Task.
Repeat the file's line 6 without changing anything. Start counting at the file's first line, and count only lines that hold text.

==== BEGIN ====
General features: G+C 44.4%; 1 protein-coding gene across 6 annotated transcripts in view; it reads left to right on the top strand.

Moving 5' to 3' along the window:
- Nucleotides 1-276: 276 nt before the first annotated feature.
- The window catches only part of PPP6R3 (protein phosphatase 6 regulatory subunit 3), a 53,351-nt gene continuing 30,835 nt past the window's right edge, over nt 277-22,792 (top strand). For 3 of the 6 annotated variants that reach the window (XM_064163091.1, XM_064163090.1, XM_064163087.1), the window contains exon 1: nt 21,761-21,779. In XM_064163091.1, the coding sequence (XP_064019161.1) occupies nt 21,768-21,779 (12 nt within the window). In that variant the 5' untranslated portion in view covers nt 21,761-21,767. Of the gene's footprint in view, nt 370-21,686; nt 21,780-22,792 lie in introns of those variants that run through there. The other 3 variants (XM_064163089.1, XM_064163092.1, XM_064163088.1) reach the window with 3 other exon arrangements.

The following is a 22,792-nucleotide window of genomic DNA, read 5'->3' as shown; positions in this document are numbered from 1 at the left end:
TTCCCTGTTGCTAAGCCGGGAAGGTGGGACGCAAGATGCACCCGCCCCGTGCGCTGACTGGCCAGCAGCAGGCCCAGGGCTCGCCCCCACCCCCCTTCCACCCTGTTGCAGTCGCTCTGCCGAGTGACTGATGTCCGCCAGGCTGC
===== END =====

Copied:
TTCCCTGTTGCTAAGCCGGGAAGGTGGGACGCAAGATGCACCCGCCCCGTGCGCTGACTGGCCAGCAGCAGGCCCAGGGCTCGCCCCCACCCCCCTTCCACCCTGTTGCAGTCGCTCTGCCGAGTGACTGATGTCCGCCAGGCTGC